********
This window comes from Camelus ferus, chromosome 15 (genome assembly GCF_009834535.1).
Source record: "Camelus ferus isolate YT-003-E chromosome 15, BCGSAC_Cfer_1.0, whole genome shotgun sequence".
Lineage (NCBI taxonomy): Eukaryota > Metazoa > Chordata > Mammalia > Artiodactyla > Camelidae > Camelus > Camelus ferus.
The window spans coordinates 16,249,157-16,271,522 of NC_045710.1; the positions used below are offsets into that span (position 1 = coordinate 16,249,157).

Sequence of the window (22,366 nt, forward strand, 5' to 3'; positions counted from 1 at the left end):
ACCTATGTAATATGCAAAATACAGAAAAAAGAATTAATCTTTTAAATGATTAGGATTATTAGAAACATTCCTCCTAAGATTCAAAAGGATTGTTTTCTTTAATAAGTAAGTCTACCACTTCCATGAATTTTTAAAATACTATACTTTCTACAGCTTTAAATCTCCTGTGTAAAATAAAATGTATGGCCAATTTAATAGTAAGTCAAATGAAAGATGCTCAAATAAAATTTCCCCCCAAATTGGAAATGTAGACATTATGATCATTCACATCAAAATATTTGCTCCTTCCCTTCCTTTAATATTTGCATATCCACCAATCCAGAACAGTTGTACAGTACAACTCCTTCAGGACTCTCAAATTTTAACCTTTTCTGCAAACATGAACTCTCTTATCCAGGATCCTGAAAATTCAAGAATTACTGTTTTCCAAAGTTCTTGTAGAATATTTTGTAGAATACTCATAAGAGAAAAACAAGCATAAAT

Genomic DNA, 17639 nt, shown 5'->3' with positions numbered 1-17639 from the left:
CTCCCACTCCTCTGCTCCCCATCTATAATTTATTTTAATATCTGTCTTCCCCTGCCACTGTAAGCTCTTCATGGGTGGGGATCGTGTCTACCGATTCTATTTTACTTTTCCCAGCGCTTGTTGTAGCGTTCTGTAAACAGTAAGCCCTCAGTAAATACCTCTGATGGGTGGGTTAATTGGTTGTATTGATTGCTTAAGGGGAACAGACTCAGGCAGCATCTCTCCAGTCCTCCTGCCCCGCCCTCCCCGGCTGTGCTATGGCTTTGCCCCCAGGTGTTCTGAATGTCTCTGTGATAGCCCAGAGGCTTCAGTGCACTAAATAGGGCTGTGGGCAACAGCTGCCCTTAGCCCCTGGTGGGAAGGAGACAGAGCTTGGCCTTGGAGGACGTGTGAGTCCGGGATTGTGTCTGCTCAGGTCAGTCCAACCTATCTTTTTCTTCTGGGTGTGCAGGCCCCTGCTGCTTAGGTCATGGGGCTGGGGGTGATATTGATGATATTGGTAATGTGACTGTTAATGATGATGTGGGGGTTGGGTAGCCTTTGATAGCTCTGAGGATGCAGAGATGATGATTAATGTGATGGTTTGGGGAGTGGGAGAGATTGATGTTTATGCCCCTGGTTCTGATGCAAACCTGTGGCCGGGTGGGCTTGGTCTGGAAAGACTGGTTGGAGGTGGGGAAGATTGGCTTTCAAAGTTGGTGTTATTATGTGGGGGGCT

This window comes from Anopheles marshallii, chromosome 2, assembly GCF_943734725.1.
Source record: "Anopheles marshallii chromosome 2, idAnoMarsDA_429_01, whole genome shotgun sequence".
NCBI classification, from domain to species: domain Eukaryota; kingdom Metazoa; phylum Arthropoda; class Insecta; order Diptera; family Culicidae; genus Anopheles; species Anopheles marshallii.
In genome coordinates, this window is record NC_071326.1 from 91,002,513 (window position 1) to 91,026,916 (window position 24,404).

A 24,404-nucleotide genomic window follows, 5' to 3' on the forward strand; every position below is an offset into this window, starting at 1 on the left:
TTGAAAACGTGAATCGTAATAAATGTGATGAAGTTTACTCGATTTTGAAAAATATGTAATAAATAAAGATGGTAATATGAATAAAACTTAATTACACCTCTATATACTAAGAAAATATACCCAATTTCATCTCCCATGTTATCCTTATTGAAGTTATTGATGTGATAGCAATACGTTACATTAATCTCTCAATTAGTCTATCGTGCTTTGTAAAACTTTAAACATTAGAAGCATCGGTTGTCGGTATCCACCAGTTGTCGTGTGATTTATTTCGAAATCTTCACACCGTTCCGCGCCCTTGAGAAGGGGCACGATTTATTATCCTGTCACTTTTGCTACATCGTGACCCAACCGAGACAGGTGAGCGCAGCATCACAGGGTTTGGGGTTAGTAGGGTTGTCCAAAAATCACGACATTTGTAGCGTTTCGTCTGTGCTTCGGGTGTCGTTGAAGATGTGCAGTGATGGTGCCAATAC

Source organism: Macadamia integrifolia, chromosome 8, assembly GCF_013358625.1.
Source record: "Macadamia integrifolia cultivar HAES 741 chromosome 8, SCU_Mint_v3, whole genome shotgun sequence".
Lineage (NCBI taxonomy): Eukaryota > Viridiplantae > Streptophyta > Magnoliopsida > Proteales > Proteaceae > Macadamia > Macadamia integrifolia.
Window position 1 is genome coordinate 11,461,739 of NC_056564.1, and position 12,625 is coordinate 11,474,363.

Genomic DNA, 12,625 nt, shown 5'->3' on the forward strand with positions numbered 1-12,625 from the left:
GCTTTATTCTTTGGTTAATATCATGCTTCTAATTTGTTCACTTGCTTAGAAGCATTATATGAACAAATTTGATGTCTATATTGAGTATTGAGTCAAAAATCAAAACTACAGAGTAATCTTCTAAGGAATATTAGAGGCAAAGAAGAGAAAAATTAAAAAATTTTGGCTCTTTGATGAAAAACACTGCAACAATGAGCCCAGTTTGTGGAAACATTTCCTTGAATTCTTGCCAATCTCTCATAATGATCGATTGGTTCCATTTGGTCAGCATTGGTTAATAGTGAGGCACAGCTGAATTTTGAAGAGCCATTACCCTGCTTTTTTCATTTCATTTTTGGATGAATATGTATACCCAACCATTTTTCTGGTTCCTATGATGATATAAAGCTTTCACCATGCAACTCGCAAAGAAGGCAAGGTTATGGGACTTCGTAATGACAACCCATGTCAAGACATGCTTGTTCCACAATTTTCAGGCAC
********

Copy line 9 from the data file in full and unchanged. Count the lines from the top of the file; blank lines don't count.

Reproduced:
This window comes from Anopheles marshallii, chromosome 2, assembly GCF_943734725.1.